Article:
Gross Motor Function Measure (GMFM-66 and GMFM-88) User's Manual

Gross Motor Function Measure (GMFM-66 and GMFM-88) User's Manual

by Dianne J. Russell, Peter L. Rosenbaum, Marilyn Wright, Lisa M. Avery

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Editorial Reviews

From the Publisher
"The book very clearly and understandably presents the necessary mathematical and statistical background...This is a hands-on, practically orientated book. It is easy to read, and clearly written, with precise descriptions and with well-structured page layout...Everybody who is interested in monitoring motor development in children should read this book." European Journal of Paediatric Neurology

"GMFM has proved to be a valuable tool for paediatric physiotherapists, and both clinicians and researchers will appreciate this more versatile updated version." Physiotherapy

Product Details

Publication date:
Clinics in Developmental Medicine Series
Product dimensions:
7.30(w) x 9.40(h) x 0.80(d)

Related Subjects

Meet the Author

Dianne J. Russell is Research and Knowledge Exchange Specialist with CanChild Centre for Childhood Disability Research.  She has been a health services researcher for over 20 years and a key individual in the development, evaluation and dissemination of clinical outcome measures such as the Gross Motor Function Measure (GMFM). Her current focus is on facilitating the use of research evidence in practice by engaging with research users throughout the research process and by making research results easily accessible in multiple formats to families, service providers, and policy decision-makers.

Peter L. Rosenbaum is a Developmental Paediatrician, health services research, teacher, writer and editor. His career has been devoted to childhood disability, and all his roles have involved work with, or about, children with impairments and their families. He has held over 75 research grants and has contributed to almost 300 peer-reviewed papers, book chapters, editorials and invited commentaries in his field.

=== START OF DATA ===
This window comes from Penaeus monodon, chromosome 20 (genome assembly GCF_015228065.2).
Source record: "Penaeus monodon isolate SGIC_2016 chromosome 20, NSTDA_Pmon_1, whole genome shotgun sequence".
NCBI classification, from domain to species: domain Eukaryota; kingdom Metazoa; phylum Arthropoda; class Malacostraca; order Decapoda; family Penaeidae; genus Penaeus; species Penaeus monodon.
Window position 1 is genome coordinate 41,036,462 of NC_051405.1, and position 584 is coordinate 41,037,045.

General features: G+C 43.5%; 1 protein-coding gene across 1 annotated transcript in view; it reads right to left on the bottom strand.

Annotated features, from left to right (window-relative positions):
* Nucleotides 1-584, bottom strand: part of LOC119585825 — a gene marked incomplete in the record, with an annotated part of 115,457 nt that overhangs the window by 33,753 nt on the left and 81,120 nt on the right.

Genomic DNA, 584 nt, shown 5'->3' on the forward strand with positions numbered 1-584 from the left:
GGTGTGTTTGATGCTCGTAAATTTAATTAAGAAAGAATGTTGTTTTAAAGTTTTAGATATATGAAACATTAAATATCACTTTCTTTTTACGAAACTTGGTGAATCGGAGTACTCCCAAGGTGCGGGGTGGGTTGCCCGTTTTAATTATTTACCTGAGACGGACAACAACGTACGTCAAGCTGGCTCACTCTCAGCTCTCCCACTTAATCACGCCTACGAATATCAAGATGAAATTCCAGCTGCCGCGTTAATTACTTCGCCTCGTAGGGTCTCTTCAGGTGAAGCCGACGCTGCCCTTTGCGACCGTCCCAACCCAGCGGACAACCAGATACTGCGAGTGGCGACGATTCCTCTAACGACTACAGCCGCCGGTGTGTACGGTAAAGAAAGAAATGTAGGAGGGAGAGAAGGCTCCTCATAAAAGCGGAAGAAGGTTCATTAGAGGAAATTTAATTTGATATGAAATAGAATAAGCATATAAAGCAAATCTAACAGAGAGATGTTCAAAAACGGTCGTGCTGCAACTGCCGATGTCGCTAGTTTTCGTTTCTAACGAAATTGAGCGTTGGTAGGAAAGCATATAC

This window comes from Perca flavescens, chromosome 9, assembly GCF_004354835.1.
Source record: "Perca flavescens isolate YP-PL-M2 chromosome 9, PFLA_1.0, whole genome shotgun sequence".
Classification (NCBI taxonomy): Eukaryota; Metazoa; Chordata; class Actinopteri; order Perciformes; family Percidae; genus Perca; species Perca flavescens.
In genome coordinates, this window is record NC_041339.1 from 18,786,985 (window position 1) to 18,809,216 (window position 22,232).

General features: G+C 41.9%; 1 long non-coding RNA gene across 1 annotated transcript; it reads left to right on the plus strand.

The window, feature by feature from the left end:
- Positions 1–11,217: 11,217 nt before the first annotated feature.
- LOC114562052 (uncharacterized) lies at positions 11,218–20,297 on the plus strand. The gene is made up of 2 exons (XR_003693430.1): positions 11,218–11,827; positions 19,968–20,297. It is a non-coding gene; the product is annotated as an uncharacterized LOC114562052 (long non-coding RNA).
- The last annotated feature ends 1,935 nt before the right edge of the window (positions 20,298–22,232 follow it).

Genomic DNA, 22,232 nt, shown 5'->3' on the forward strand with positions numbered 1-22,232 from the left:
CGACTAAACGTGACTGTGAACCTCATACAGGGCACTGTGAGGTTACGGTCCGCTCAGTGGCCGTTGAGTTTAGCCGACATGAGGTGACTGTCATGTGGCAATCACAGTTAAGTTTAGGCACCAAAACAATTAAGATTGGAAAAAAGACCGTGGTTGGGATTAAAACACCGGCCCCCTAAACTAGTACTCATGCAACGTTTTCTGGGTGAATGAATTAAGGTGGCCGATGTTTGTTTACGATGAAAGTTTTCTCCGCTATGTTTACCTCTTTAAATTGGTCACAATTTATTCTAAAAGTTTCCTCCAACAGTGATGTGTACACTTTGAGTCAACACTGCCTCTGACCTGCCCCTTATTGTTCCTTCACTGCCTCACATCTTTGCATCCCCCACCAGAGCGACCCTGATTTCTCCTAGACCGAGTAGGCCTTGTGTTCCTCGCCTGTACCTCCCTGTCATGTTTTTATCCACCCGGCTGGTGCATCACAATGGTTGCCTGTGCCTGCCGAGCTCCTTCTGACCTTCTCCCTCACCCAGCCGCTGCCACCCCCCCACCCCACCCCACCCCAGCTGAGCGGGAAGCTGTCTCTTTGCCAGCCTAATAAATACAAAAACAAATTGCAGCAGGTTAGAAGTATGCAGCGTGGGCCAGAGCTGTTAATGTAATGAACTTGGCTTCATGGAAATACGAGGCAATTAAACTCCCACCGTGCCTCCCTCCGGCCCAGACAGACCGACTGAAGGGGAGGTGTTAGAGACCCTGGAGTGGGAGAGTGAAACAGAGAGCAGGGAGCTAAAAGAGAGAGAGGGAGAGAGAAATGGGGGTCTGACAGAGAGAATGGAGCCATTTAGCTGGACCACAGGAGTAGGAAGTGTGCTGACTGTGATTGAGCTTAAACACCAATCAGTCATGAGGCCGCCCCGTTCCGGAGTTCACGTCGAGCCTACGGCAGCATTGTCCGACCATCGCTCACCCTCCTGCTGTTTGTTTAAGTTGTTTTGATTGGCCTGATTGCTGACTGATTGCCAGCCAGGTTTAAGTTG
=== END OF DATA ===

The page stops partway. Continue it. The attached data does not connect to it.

Marilyn Wright is a pediatric physiotherapist. She has worked with children with physical disabilities or cancer in acute, rehabilitation, and community settings. In addition to clinical work, she has been involved in research, teaching, administrative, and policy roles. Work in these areas has contributed to inter-professional and multi-site best practice initiatives. Current interests include physical activity promotion, lifespan services, and motion analysis.

Lisa M. Avery is an independent statistician and founder of Avery Information Services. She provides statistical consulting and analysis services to various academic institutions and is primarily involved in pediatric disability research. Her primary interests are outcome measurement and causation modeling.

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